The beauty of the Scicon AeroComfort 3.0 TSA is you can pack your bike without turning a single bolt (unless you have thru-axles); all you have to do is remove the wheels.
With a rigid Frame Defender metal base, the bike slots in using your quick release or thru-axles, and comes with plenty of additional padding and a gear bag that's secured to the base under the downtube.
At 9kg empty the bike straps into the bag securely, and the 360-degree wheels allow for easy one-handed dragging. With all of that said, we’ve seen baggage handlers stack Scicon bags upside down on baggage carts on multiple occasions so they won’t roll away, so consider some additional padding for your handlebars and shifters.
Soft case nearing budget-friendly
Bike travel cases and bags are expensive, and if you don't have a bundle to drop on a soft travel case, the RoundTrip Travel does well to toe the line between price and performance/protection. Using removable plastic ribbing for shape, the RoundTrip Traveler folds down completely flat when not in use.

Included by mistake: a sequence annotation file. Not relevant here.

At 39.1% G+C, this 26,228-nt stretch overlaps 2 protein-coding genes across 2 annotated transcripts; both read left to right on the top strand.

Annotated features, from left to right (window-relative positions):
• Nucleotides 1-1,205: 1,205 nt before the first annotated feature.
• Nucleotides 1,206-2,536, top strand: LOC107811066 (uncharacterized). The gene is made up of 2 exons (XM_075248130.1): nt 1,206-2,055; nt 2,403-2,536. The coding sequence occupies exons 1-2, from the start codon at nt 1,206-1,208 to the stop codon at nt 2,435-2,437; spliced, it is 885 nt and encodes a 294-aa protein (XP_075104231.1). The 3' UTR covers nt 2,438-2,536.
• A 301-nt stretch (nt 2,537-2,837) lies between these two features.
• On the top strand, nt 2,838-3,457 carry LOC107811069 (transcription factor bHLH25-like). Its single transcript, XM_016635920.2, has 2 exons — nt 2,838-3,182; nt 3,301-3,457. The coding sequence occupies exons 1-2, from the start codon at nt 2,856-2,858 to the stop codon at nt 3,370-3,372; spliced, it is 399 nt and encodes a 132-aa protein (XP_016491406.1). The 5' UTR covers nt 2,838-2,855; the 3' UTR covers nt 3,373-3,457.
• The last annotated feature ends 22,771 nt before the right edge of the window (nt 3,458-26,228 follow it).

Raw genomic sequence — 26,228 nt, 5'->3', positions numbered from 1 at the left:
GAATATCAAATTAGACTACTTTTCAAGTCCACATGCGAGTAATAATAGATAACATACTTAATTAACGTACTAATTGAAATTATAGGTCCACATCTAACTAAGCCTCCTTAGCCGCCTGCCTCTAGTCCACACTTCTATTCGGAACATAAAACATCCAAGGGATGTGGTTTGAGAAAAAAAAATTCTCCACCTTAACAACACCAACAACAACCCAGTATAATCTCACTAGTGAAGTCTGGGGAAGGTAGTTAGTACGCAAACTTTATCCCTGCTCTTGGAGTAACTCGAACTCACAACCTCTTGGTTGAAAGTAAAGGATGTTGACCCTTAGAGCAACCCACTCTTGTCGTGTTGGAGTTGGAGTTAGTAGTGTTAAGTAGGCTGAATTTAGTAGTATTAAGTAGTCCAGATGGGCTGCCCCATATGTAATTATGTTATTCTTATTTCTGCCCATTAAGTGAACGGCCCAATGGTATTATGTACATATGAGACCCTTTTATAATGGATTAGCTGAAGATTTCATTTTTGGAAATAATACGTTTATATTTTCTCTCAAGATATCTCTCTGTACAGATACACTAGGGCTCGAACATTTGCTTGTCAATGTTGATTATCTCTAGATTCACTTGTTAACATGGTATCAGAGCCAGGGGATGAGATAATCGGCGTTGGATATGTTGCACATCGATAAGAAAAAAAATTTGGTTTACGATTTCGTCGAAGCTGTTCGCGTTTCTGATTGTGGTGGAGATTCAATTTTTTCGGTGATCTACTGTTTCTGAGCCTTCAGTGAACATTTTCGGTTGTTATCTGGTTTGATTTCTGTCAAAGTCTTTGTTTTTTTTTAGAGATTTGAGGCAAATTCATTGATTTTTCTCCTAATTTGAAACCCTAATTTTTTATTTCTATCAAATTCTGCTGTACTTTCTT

The bike is secured with a fixed-fork block which has adaptors for all modern axle standards and uses a padded bottom-bracket block, similar to the standard Evoc Bag. Inside there are heaps of zippered pockets for things like tools and pedals, and the bag sees padded wheel pockets big enough for 29er wheels and tyres.
At the back, there are two sizeable alloy wheels that don't get caught up on cracks or doorways, and at 7.7kg empty, it's noticeably lighter than pricier models.
A soft shell bag that needs reinforcing
If you don’t want to spend a lot on a high-end travel case for your bike, you can always opt for a cheaper soft shell bag like this Bike Sack from B&W International.